…including those of Hezbollah to drive the United States, French, and Israeli forces out of Lebanon; by Palestinian terrorist groups to force Israel to abandon the West Bank and Gaza; by the [Tamil Tigers] to compel the Sri Lankan government to accept an independent Tamil homeland; by al-Qaeda to pressure the United States to withdraw from the Persian Gulf region. Since August of 2003, [another terrorist] campaign has begun, aimed at driving the United States out of Iraq… ((Dying to Win, page 5.))

But there is a bigger problem for Harris’ religious explanation for suicide terrorism. The vast majority of highly religious societies – even highly Muslim societies – have no experience with suicide terrorism. So religious fundamentalism is a poor explanation for suicide terrorism.

Indeed, psychological explanations for suicide terrorism fail badly on several fronts:

…psychological explanations cannot explain why… the overwhelming majority of societies… exhibit no suicide terrorism but a handful of societies have experienced dozens of attacks each. This requires a political or social explanation. Similarly, …psychological explanations cannot account for why over 95 percent of all suicide terrorist attacks occur in organized campaigns that are concentrated in time. ((Ibid, page 17.))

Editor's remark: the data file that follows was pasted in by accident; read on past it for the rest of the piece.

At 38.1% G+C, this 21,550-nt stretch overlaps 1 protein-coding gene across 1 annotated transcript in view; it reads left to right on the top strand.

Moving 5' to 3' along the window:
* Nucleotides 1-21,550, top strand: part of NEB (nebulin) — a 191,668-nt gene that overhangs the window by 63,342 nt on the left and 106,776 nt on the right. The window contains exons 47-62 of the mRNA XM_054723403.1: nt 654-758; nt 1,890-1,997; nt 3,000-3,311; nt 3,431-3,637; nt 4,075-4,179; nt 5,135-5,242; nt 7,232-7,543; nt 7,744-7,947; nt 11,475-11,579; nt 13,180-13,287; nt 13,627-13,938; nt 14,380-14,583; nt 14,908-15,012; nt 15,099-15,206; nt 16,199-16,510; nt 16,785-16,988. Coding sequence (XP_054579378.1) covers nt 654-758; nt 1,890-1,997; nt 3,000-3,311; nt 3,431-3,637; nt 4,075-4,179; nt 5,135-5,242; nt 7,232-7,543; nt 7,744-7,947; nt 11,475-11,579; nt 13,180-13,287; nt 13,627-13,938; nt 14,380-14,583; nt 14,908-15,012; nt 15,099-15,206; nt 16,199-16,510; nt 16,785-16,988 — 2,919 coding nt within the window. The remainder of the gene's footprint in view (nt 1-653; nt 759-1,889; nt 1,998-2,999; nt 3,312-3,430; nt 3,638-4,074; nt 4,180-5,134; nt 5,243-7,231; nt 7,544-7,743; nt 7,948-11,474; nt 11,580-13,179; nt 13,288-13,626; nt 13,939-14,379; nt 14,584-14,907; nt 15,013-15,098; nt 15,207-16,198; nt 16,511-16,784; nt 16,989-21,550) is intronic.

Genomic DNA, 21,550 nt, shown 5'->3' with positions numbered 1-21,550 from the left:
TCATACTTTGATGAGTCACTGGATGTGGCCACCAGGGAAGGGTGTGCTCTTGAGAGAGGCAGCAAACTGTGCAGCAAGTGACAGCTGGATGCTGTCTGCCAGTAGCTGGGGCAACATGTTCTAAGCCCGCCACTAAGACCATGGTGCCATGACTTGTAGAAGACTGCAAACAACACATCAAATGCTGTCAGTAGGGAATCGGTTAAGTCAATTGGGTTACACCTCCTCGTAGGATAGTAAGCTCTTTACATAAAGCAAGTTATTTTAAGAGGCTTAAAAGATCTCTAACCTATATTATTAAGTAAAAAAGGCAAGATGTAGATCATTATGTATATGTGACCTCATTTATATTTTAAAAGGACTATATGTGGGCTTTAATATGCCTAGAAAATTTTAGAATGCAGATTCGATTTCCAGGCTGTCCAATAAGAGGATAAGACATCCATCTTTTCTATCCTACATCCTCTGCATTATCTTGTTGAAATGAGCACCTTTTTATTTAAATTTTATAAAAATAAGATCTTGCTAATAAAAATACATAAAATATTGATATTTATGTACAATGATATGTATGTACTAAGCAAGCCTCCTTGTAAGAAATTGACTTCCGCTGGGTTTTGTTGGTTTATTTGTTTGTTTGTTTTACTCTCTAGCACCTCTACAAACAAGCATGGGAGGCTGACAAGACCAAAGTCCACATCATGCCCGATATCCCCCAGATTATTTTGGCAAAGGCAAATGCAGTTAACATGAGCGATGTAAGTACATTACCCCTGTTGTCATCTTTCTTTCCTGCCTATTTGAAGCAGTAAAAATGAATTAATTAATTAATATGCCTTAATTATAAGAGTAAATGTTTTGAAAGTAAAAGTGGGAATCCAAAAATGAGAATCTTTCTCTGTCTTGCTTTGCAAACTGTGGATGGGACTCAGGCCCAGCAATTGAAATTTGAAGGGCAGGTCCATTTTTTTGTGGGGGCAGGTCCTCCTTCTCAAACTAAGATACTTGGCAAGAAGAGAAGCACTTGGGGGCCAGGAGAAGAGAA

So religious motivations – a type of psychological factor – don’t explain the suicide terrorism we observe. Socio-political factors do.

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Hermes March 11, 2010 at 6:40 am

Great! Glad to see the revisions.

Maybe it’s time to consider some tweaks to other text as well? http://commonsenseatheism.com/?p=6814 (p.2, section 2)

Reason: http://commonsenseatheism.com/?p=6382#comment-34778

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Conversational Atheist March 12, 2010 at 12:55 am

I’m a little wary of telling people the ‘real’ reasons behind why they do something. When the suicide bombers say they are doing it for religious reasons for the glory of god, I tend to take them at their word. I could be wrong, of course.

What would you say to a person who explained your atheist blog by claiming that you are not “an atheist who is motivated by the belief in the inherent utility of rational discourse”, but instead, you are really motivated by socio-political factors?

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manicstreetpreacher March 12, 2010 at 1:05 am

@Conversational Atheist

Nail. Head. Respect.

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Jon March 12, 2010 at 4:00 am

I agree. You should take terrorists at their word.

Here are a few citations from Bin Laden’s videos. I simply called up the most recent ones, but you can look at a variety of them and the message is the same.

Sep 25, 2009